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Respite in July for British GDP which could suffer from the Queen's funeral

GDP rose slightly, by 0.

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Respite in July for British GDP which could suffer from the Queen's funeral

GDP rose slightly, by 0.2% in July, after a decline of 0.6% in June, driven in particular by the service sector, the National Statistics Office announced on Monday. On the other hand, the production and construction sectors fell over the period.

If the GDP increased it is mainly due to "the weakness of the GDP in June", marked in particular by the impact of the celebrations of the jubilee of Queen Elizabeth II - who died last Thursday - which had given rise to two days not worked , one more than usual, explains KPMG economist Yael Selfin.

Another additional public holiday has also been announced next Monday, for the funeral of the sovereign, which means that the British economy will experience two more non-working days than a normal year in 2022.

According to Samuel Tombs, economist at Pantheon Macroeconomics, next week's day off "could be more damaging to the economy than the extra day off in June, as the hospitality and tourism sector is unlikely to benefit. , but many businesses will still close.”

Pantheon Macroeconomics estimates that the impact of funerals could cost 0.2% to September GDP. “But many companies will be able to catch up, as most of them did in June”, nuance Mr. Tombs.

And in general, major royal events give a boost to tourism and trade, particularly that of souvenirs, John Plassard, an analyst at the brokerage Mirabaud, recalled on Friday.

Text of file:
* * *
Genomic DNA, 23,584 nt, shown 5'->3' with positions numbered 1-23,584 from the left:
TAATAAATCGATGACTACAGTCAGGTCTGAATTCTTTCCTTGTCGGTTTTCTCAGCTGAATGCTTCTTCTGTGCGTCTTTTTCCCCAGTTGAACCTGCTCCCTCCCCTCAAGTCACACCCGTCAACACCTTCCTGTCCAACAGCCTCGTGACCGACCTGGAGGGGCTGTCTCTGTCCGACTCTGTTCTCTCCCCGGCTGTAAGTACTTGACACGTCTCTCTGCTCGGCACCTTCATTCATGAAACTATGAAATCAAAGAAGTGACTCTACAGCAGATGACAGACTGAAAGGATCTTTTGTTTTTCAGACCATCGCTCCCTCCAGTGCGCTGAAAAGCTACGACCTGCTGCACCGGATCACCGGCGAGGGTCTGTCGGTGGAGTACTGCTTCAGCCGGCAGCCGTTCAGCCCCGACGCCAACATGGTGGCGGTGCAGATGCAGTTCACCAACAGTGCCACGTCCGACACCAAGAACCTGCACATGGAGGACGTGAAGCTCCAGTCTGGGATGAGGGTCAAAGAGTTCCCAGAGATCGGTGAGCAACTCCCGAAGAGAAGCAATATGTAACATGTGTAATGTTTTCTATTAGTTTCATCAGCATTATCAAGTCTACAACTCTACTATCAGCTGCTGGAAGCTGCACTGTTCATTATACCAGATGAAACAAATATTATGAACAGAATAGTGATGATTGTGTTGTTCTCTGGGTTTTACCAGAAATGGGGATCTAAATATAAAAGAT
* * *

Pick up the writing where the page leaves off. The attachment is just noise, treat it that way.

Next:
The monarchy alone would be the source of 600 million euros in revenue out of 20 billion generated by the tourism sector in the country, according to Mirabaud. Memorabilia sales could rise by £60million on the sidelines of the funeral.

- Pressures on households -

British GDP was 1.1% above its pre-pandemic level in July, but it nevertheless remained slightly below its level in May.

This is “worrying”, according to Yael Selfin, as it “indicates an overall contraction in the first two months of the summer”, according to her, when the UK economy is under threat of recession “due to continued pressure on household incomes and the increased cost burden for businesses".

The Bank of England announced at the beginning of August that it was forecasting a recession from the end of 2022 and for more than a year, due to inflation at more than 10% driven in particular by the surge in energy prices since the start. of the Russian invasion of Ukraine.

New British Prime Minister Liz Truss on Thursday unveiled a two-year energy price freeze for individuals and six months for companies or public institutions, in an attempt to stem this soaring cost of living.

The measure has not been precisely costed by the government but will cost more than 100 billion pounds, according to the think tank specializing in public finance IFS.

The British government also intends to boost growth through all-out tax cuts.

But economists say the positive effects of capping energy prices could be dampened by more aggressive rate hikes from the Bank of England to counter longer-term inflation. According to Samuel Tombs, economist at Pantheon Macroeconomics, "the economic recovery has run out of steam, but has not yet reversed" and the energy cap could narrowly avoid a recession in the coming quarters.

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